An all-gospel outing from this notorious ne'er-do-well...
Tompall & The Glaser Brothers "Lovin' Her Was Easier (1981)/After All These Years (1982)" (Collector's Choice, 2006)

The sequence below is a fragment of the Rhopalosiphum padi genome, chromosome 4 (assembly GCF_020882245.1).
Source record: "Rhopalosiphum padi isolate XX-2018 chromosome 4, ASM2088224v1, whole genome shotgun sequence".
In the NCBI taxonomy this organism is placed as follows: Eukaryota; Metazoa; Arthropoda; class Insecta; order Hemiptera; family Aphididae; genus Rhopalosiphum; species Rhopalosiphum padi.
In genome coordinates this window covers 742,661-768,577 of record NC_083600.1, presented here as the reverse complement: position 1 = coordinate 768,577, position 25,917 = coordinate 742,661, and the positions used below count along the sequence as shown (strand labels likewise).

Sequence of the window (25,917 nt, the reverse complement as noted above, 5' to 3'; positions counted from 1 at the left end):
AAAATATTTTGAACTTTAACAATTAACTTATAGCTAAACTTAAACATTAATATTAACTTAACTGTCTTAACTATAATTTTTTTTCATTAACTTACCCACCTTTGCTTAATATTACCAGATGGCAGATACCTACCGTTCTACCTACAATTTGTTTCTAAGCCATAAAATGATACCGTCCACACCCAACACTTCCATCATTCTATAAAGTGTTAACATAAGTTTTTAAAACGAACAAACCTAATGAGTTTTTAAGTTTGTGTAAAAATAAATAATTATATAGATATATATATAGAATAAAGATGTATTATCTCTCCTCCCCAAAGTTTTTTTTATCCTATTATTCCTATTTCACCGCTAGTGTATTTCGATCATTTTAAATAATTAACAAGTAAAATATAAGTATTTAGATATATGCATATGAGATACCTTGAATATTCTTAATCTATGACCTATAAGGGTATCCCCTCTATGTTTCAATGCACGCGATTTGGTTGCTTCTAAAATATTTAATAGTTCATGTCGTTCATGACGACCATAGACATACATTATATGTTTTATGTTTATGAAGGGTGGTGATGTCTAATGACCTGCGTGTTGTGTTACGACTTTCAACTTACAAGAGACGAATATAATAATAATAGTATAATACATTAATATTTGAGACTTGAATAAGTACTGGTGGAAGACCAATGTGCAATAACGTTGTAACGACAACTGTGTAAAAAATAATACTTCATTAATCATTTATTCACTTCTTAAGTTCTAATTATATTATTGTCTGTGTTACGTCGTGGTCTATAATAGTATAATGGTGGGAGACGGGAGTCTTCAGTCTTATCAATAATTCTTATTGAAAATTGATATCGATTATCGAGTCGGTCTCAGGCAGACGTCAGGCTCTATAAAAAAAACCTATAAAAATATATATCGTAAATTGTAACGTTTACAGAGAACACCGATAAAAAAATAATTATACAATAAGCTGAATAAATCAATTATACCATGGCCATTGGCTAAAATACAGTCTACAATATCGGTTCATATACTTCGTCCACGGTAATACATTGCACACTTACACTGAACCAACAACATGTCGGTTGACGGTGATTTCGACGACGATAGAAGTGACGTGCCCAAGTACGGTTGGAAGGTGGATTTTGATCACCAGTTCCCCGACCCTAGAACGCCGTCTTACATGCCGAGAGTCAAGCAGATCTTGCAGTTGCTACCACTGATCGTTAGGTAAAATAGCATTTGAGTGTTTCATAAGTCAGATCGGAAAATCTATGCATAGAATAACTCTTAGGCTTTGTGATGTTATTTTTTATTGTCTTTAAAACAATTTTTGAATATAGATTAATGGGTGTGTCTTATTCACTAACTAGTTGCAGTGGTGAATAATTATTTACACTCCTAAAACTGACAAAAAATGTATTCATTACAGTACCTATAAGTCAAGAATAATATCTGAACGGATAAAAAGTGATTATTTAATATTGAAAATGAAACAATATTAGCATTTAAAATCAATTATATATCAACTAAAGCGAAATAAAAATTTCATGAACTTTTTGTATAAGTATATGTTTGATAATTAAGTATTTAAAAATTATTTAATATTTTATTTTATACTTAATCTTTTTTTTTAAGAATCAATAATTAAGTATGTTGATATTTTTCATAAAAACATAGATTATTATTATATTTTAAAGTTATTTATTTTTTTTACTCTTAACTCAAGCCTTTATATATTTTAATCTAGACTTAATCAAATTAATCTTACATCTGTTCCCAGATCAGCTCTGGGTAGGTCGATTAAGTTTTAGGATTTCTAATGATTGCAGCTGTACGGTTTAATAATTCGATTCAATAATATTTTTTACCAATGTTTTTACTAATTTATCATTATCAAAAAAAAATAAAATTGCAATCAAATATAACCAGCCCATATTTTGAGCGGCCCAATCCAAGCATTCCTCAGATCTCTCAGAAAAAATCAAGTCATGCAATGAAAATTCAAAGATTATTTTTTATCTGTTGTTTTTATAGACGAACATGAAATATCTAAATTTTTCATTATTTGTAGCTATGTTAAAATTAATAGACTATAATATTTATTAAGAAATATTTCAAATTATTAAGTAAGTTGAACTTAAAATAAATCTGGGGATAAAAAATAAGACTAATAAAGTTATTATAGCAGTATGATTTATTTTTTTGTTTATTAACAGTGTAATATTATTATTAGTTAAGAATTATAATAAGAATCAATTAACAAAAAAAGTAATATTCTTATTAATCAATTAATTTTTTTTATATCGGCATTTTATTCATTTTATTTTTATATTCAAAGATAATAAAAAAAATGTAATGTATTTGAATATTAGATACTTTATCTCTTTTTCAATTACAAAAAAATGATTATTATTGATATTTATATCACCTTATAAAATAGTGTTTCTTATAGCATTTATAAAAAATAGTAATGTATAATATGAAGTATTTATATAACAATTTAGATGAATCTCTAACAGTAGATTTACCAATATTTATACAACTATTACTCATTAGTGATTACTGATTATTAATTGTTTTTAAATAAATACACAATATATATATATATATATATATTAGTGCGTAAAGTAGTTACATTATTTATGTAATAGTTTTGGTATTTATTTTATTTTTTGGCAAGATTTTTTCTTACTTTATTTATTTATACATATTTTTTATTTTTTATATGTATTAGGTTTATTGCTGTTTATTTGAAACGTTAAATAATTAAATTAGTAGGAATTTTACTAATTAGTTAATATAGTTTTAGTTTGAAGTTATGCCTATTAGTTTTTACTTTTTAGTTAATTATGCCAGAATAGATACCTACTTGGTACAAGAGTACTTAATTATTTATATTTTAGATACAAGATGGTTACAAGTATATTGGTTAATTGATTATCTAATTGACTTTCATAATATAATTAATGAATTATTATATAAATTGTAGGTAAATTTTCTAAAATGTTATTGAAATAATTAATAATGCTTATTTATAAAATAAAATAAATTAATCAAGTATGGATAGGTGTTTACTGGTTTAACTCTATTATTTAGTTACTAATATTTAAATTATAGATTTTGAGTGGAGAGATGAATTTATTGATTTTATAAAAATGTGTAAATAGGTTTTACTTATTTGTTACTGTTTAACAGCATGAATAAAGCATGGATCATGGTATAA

A welcome reissue of two long out-of-print albums, 1981's Lovin' Her Was Easier and After All These Years, from 1982 -- the last two albums from this on again/off again brother act. In the late 1960s, the Glaser Brothers emerged out from the shadows of their various benefactors -- Marty Robbins, Johnny Cash -- and became a reasonably successful working band. Things fragmented in the early 'Seventies and each brother went his own way, with Tompall Glaser becoming an icon of the shambling "outlaw" country scene. These records came out after years of individually muddling along, until finally the time seemed right for the trio to reunite. Their version of Kris Kristofferson's "Lovin' Her Was Easier" was a surprise hit in '81, and led to the group's first full album in nearly a decade. It's a nice record, filled with covers of numerous old country standards, songs like "Busted," "Mansion On A Hill," a cover of Tom Paxton's "Last Thing On My Mind," and a tune or two from Tompall's solo years. Shorn of the outlaw posturing and the countrypolitan pretense of their earlier work, the Glasers delivered a nice, low-key set of straightforward country ballads -- and Tompall's vocal likeness to his onetime boss, Marty Robbins, was never more apparent. The followup record was the group's swansong -- it barely dented the charts, and they went splitsville again not long after it came out. But it's a nice record, too, of a piece with the first, even though the songs were of a more recent vintage. This disc is certainly worth checking out if you like country harmony songing, and songs sung simply and straight from the heart -- not the greatest stuff ever, but still pretty darn nice.